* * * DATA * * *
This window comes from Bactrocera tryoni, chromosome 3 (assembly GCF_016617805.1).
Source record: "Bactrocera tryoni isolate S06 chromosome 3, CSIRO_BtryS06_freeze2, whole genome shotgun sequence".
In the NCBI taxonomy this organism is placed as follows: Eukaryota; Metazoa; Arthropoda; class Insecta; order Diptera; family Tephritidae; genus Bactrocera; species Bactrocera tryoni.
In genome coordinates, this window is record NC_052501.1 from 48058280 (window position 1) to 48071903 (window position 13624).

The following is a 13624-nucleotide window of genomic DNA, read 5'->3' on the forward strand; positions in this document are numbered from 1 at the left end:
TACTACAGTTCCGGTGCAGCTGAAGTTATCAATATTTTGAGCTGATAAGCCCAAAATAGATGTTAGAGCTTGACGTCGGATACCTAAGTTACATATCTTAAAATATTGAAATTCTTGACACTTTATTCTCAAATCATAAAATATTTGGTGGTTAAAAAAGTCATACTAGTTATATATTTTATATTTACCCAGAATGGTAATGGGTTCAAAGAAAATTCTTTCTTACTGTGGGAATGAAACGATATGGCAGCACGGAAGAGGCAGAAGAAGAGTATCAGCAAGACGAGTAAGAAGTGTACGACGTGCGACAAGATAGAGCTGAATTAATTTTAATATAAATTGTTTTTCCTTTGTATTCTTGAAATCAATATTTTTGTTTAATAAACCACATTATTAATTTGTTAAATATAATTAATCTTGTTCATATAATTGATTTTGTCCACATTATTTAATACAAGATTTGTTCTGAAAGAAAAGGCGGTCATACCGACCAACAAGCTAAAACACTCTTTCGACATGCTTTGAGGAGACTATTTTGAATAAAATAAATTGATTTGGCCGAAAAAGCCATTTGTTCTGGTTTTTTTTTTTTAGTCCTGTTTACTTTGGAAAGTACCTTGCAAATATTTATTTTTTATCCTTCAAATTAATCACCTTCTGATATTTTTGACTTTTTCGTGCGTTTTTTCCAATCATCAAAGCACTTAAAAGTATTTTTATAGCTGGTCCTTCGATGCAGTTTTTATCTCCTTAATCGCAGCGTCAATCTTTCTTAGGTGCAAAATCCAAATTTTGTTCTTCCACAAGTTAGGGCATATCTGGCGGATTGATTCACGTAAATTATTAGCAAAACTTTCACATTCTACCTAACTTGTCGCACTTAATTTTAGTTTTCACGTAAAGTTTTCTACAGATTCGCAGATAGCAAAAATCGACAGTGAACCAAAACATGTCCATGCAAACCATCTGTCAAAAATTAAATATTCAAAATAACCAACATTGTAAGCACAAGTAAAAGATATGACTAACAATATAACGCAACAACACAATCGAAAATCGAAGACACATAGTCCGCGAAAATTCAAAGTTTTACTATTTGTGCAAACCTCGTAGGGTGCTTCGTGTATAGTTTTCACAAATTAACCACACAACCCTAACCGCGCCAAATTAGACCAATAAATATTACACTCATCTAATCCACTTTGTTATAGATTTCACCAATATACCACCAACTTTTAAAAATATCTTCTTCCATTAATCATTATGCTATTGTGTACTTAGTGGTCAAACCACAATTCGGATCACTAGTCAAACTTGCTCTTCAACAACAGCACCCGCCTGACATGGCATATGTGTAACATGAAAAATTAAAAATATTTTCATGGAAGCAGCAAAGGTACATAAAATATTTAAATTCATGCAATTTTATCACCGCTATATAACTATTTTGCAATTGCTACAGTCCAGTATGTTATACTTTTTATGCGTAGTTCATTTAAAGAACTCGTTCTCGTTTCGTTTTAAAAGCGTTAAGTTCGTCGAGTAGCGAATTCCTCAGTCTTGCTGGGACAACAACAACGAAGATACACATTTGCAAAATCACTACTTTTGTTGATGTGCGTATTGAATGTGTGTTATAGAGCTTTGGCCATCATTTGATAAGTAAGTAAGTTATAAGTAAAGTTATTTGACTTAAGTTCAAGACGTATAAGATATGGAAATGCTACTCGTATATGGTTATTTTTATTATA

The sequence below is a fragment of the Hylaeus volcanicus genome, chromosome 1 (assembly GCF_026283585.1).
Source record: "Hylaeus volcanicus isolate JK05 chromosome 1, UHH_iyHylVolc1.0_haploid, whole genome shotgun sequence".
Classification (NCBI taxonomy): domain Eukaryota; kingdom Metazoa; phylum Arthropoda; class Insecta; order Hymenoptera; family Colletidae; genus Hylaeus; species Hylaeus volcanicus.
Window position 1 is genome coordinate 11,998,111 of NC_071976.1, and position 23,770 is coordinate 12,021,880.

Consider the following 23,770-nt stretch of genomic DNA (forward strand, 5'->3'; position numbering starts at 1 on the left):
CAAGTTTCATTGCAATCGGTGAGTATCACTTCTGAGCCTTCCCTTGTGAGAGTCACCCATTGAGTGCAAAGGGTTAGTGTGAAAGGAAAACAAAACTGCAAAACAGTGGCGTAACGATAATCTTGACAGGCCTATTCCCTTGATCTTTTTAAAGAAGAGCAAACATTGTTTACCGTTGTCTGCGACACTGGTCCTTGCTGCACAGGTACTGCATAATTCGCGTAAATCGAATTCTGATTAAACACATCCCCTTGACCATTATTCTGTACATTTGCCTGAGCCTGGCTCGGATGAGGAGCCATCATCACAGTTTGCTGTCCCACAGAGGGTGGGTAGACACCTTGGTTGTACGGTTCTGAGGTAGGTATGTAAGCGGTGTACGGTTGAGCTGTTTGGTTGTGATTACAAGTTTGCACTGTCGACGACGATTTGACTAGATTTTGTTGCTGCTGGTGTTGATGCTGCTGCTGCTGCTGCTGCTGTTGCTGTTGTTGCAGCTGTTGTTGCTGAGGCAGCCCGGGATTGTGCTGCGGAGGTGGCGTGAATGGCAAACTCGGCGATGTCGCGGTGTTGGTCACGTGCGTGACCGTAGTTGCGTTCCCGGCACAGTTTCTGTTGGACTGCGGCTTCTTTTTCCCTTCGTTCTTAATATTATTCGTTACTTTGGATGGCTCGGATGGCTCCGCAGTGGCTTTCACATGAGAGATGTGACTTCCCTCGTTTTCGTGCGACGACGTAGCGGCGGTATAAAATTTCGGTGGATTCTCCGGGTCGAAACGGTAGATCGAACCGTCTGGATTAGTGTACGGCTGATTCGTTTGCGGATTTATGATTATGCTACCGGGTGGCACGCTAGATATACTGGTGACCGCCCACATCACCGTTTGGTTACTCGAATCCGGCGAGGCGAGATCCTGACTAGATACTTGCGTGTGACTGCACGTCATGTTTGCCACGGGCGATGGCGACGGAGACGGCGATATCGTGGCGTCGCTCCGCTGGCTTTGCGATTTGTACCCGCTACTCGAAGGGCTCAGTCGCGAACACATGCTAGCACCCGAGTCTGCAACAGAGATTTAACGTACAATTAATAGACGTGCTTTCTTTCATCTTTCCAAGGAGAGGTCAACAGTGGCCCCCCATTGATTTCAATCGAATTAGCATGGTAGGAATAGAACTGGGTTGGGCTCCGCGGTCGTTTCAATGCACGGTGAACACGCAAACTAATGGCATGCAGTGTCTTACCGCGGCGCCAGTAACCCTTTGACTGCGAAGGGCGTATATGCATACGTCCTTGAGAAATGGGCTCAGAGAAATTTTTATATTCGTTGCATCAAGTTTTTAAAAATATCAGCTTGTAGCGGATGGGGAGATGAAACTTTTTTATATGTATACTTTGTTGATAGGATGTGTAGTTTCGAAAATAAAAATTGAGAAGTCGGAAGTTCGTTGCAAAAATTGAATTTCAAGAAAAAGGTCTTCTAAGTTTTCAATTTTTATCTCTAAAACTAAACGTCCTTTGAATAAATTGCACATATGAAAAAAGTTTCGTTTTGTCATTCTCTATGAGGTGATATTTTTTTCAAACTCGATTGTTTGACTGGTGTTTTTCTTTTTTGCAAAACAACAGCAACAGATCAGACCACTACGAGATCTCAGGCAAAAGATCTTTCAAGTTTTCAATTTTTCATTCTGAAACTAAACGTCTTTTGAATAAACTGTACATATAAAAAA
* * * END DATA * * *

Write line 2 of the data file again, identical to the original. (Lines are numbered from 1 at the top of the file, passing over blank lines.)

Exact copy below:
Source record: "Bactrocera tryoni isolate S06 chromosome 3, CSIRO_BtryS06_freeze2, whole genome shotgun sequence".